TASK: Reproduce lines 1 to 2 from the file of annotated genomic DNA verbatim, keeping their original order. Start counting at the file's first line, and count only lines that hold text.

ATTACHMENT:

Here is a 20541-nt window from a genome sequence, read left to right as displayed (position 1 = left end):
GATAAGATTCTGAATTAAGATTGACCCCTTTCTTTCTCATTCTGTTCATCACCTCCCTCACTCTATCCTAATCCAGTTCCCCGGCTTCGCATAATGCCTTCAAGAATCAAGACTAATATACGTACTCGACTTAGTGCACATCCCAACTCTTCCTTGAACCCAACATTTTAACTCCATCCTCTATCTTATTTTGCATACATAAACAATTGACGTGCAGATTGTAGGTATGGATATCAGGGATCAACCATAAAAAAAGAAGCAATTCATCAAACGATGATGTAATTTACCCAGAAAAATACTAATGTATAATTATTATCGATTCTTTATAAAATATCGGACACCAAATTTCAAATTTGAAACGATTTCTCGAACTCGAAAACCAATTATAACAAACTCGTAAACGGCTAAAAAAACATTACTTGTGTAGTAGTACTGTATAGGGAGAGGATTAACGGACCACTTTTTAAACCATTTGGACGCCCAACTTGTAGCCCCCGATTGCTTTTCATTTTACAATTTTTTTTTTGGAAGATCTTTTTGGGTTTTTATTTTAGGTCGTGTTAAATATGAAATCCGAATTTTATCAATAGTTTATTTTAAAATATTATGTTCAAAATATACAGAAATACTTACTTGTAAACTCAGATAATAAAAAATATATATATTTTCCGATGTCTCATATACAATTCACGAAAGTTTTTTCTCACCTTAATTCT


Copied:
Here is a 20541-nt window from a genome sequence, read left to right as displayed (position 1 = left end):
GATAAGATTCTGAATTAAGATTGACCCCTTTCTTTCTCATTCTGTTCATCACCTCCCTCACTCTATCCTAATCCAGTTCCCCGGCTTCGCATAATGCCTTCAAGAATCAAGACTAATATACGTACTCGACTTAGTGCACATCCCAACTCTTCCTTGAACCCAACATTTTAACTCCATCCTCTATCTTATTTTGCATACATAAACAATTGACGTGCAGATTGTAGGTATGGATATCAGGGATCAACCATAAAAAAAGAAGCAATTCATCAAACGATGATGTAATTTACCCAGAAAAATACTAATGTATAATTATTATCGATTCTTTATAAAATATCGGACACCAAATTTCAAATTTGAAACGATTTCTCGAACTCGAAAACCAATTATAACAAACTCGTAAACGGCTAAAAAAACATTACTTGTGTAGTAGTACTGTATAGGGAGAGGATTAACGGACCACTTTTTAAACCATTTGGACGCCCAACTTGTAGCCCCCGATTGCTTTTCATTTTACAATTTTTTTTTTGGAAGATCTTTTTGGGTTTTTATTTTAGGTCGTGTTAAATATGAAATCCGAATTTTATCAATAGTTTATTTTAAAATATTATGTTCAAAATATACAGAAATACTTACTTGTAAACTCAGATAATAAAAAATATATATATTTTCCGATGTCTCATATACAATTCACGAAAGTTTTTTCTCACCTTAATTCT